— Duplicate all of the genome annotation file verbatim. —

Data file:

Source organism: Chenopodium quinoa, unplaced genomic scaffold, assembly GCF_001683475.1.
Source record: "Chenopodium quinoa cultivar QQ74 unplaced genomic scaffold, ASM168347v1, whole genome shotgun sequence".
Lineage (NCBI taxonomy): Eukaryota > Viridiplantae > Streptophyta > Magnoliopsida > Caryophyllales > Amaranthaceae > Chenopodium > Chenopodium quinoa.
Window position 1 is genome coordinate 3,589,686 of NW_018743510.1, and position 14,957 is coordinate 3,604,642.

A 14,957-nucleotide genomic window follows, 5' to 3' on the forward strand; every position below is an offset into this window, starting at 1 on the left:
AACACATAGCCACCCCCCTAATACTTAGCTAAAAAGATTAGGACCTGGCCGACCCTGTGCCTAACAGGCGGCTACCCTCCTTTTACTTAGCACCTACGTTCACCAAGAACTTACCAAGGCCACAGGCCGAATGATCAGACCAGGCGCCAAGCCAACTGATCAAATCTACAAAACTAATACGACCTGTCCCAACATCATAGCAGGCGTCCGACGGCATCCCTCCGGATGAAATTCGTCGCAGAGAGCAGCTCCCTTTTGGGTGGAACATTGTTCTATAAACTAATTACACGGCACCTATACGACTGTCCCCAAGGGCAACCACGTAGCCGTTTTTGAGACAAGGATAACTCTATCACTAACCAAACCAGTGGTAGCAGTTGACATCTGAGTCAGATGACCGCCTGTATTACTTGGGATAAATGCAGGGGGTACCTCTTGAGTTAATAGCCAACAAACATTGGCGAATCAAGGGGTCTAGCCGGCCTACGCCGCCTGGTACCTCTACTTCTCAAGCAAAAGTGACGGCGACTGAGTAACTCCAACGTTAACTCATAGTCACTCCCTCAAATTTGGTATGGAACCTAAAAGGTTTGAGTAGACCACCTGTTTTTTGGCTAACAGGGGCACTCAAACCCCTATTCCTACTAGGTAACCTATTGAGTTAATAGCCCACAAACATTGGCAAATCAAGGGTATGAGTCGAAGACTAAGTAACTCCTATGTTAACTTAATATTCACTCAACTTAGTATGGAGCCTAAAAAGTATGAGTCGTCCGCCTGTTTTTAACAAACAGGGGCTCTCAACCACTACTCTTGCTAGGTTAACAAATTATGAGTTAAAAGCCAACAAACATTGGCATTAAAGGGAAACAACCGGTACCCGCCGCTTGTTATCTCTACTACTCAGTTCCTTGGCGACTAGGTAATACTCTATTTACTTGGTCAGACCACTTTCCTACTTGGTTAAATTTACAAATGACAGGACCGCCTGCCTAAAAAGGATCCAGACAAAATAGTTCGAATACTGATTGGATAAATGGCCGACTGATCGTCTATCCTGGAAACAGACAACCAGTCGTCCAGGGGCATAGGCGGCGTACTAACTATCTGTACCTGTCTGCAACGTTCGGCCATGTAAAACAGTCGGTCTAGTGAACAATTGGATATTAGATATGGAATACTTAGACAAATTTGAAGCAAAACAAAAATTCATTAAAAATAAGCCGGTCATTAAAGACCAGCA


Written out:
Source organism: Chenopodium quinoa, unplaced genomic scaffold, assembly GCF_001683475.1.
Source record: "Chenopodium quinoa cultivar QQ74 unplaced genomic scaffold, ASM168347v1, whole genome shotgun sequence".
Lineage (NCBI taxonomy): Eukaryota > Viridiplantae > Streptophyta > Magnoliopsida > Caryophyllales > Amaranthaceae > Chenopodium > Chenopodium quinoa.
Window position 1 is genome coordinate 3,589,686 of NW_018743510.1, and position 14,957 is coordinate 3,604,642.

A 14,957-nucleotide genomic window follows, 5' to 3' on the forward strand; every position below is an offset into this window, starting at 1 on the left:
AACACATAGCCACCCCCCTAATACTTAGCTAAAAAGATTAGGACCTGGCCGACCCTGTGCCTAACAGGCGGCTACCCTCCTTTTACTTAGCACCTACGTTCACCAAGAACTTACCAAGGCCACAGGCCGAATGATCAGACCAGGCGCCAAGCCAACTGATCAAATCTACAAAACTAATACGACCTGTCCCAACATCATAGCAGGCGTCCGACGGCATCCCTCCGGATGAAATTCGTCGCAGAGAGCAGCTCCCTTTTGGGTGGAACATTGTTCTATAAACTAATTACACGGCACCTATACGACTGTCCCCAAGGGCAACCACGTAGCCGTTTTTGAGACAAGGATAACTCTATCACTAACCAAACCAGTGGTAGCAGTTGACATCTGAGTCAGATGACCGCCTGTATTACTTGGGATAAATGCAGGGGGTACCTCTTGAGTTAATAGCCAACAAACATTGGCGAATCAAGGGGTCTAGCCGGCCTACGCCGCCTGGTACCTCTACTTCTCAAGCAAAAGTGACGGCGACTGAGTAACTCCAACGTTAACTCATAGTCACTCCCTCAAATTTGGTATGGAACCTAAAAGGTTTGAGTAGACCACCTGTTTTTTGGCTAACAGGGGCACTCAAACCCCTATTCCTACTAGGTAACCTATTGAGTTAATAGCCCACAAACATTGGCAAATCAAGGGTATGAGTCGAAGACTAAGTAACTCCTATGTTAACTTAATATTCACTCAACTTAGTATGGAGCCTAAAAAGTATGAGTCGTCCGCCTGTTTTTAACAAACAGGGGCTCTCAACCACTACTCTTGCTAGGTTAACAAATTATGAGTTAAAAGCCAACAAACATTGGCATTAAAGGGAAACAACCGGTACCCGCCGCTTGTTATCTCTACTACTCAGTTCCTTGGCGACTAGGTAATACTCTATTTACTTGGTCAGACCACTTTCCTACTTGGTTAAATTTACAAATGACAGGACCGCCTGCCTAAAAAGGATCCAGACAAAATAGTTCGAATACTGATTGGATAAATGGCCGACTGATCGTCTATCCTGGAAACAGACAACCAGTCGTCCAGGGGCATAGGCGGCGTACTAACTATCTGTACCTGTCTGCAACGTTCGGCCATGTAAAACAGTCGGTCTAGTGAACAATTGGATATTAGATATGGAATACTTAGACAAATTTGAAGCAAAACAAAAATTCATTAAAAATAAGCCGGTCATTAAAGACCAGCA